Starting Down the Wash from the Saddle

Hiking Down the Wash from the Saddle
 The rugged wash was easily hiked by dodging rocks and bushes. However, eventually, we came to the expected but dreaded huge non-negotiable dry falls. The first (and smaller) dry fall had a large pool of water at its base so we had to climb completely around both of the falls up to the left of the trail. This route is steep and loose above the precipice so, thankfully, Chuck led us down to the next wash over the ridge and we scrambled down it to junction with the original wash below the two dry falls. When we reached the original wash, we revisited the largest dry fall at its base then sat down for a much needed snack break.

A Somewhat Treacherous Up and Around Two Dry Falls
 Our break lasted long enough for Paul to eat a sandwich (that he made himself) and an apple. Then, we were trekking again. There were two more areas of concern coming up before we were done with the obstacles.

Got by the Pool ... then Another Obstacle

Looking Back from Where We Came
 Due to the recent rains, the wash was filled with mud and a few pools of water. Most of the pools were easily circumvented. However, one pool, seen behind us in the photo above, covered the trail and we had to use our skills to get around it without getting our feet wet. Immediately after this, we faced a mud hole. Again, we used our skills. Susan is demonstrating the technique on one side of the wash while a few of us did similar calisthenics on the other side. Just after this, we traipsed into one of the wide gravel washes that flow into Anniversary Narrows and followed it down for almost a mile before diving into the daylight washed walls.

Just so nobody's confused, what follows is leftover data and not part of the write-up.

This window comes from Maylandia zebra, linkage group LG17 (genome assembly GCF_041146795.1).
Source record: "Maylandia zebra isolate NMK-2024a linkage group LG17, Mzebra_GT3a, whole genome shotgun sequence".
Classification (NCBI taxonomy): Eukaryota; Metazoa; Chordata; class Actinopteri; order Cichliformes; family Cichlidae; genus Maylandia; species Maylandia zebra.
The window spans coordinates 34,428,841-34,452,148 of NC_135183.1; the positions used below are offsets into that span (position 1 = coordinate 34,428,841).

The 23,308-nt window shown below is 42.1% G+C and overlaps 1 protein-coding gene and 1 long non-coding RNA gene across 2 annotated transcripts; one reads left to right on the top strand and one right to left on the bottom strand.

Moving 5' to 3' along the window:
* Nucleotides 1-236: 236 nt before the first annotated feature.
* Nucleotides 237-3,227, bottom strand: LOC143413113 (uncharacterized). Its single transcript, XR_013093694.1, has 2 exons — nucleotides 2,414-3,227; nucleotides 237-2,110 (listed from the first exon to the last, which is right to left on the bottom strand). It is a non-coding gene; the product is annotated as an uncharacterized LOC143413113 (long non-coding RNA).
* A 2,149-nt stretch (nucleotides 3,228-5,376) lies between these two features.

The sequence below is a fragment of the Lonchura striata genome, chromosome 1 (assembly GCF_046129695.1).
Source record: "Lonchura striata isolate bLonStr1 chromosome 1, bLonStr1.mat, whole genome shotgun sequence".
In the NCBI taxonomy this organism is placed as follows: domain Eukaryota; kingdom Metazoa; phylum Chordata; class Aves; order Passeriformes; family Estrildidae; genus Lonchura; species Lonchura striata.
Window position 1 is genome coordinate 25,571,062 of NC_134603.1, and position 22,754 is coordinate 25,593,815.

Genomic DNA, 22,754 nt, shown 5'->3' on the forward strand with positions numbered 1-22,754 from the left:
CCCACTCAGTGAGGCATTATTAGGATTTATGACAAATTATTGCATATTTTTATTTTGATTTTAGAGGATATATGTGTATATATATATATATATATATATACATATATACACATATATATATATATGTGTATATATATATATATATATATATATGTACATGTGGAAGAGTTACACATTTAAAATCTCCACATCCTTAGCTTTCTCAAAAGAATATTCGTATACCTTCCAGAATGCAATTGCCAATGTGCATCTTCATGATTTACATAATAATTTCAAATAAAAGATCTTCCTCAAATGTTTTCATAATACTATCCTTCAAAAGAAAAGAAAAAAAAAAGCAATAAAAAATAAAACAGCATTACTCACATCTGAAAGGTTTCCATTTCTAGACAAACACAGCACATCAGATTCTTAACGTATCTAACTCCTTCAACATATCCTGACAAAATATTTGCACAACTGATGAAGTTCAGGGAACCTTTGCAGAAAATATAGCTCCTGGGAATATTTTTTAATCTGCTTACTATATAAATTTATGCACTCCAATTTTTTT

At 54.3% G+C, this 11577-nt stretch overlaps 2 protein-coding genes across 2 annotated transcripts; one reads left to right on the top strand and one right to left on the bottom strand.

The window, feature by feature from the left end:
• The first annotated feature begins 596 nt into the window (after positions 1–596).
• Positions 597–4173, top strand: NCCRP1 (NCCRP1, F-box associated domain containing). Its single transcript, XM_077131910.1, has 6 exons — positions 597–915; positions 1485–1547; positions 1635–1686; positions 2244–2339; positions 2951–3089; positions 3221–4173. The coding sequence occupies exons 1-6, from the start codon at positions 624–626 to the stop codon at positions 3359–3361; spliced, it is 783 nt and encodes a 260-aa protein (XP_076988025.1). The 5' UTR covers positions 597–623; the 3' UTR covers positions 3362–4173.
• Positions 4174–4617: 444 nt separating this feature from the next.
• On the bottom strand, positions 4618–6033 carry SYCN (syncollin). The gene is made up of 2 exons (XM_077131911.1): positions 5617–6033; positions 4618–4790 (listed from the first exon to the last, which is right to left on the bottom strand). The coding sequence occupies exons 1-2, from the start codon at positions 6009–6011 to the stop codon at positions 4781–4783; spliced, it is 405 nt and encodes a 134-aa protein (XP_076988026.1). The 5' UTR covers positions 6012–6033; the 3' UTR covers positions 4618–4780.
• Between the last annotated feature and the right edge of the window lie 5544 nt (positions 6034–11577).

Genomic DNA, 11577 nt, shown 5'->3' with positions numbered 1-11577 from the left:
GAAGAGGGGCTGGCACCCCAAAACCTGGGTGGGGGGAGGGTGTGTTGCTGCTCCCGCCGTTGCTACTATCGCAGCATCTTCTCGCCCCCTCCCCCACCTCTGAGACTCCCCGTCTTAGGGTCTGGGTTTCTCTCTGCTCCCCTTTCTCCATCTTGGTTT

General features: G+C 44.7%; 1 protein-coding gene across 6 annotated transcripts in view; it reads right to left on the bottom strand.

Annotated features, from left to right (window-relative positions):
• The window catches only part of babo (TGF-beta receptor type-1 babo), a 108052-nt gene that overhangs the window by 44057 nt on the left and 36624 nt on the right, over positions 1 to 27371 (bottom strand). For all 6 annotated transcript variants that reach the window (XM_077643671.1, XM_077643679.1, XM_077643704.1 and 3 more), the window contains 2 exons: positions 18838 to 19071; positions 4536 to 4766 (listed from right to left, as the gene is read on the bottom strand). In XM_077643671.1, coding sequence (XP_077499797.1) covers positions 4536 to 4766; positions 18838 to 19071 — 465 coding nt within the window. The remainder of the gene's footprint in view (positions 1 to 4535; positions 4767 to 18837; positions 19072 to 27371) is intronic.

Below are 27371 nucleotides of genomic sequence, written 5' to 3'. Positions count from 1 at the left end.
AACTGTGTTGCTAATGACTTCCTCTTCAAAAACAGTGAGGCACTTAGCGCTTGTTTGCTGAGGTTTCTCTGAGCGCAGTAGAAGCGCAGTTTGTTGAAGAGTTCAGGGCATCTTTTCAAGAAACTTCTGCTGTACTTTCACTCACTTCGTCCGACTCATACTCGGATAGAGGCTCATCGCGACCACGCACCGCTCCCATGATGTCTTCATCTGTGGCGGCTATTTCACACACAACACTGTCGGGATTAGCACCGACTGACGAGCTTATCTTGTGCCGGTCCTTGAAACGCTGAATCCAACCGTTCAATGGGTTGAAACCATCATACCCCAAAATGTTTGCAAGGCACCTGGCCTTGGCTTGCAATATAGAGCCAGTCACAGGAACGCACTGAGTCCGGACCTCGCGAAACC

Hiking Through Anniversary Narrows
 Anniversary Narrows has several faces. The morning face, the daylight face and the evening face. And, multiply those three faces with every day and season of the year. Today's face was beautiful, as usual.

Daylight in the Narrows

Daylight in the Narrows
 We hiked through the narrows to come out the other side where the mining company seemed to have been on furlough. There was no telltale machinery anywhere. We hiked past the old rail tunnels up on the side of the hill then turned right to climb the steep trail up excitedly passing a few blooming bear paw poppies. The trail led us to the old mining camp ruins but the area has now been relegated to a shooting range with all the trimmings. (We just learned this today and, yet, here we were.) "Tresspassers will be prosecuted," the signs say. Luckily, there were no people there today so we quickly passed through the area following the Borax Mine Road (41A).

Leaving Anniversary Narrows
 41A was built back when the old mine was in operation. The new mine owners have kept the road in good condition and have even added an up and around road so that vehicles are not required to travel through the rugged wash that we hiked through today.

Hiking Through the Mining Area

The First Bear Paw Poppy Blooms of the Season
 We followed the good road until the older road junctioned with it, then we turned left onto the old wash road. This road led us down to junction with the second wash that we hiked earlier in the day. When we reached this junction, energy supplies and body parts were just about out. With just over a mile to go, we determinedly hiked back down to West End Wash and out past the bright red wall to the waiting cars. A fantastic adventure!

12 miles; 1600 feet of elevation gain; around 6 hours - average speed 2 mph

Hiking Down the Older Borax Mine Road (41A)

Hikers Finishing Twelve Miles (West End Wash at 41A)

Close-Up View of Third Wash Junction

1 comment:

LasVegasHikerGal said...

First rate narrative and photos as always! Especially loved your daylight through the narrows shot...WOW!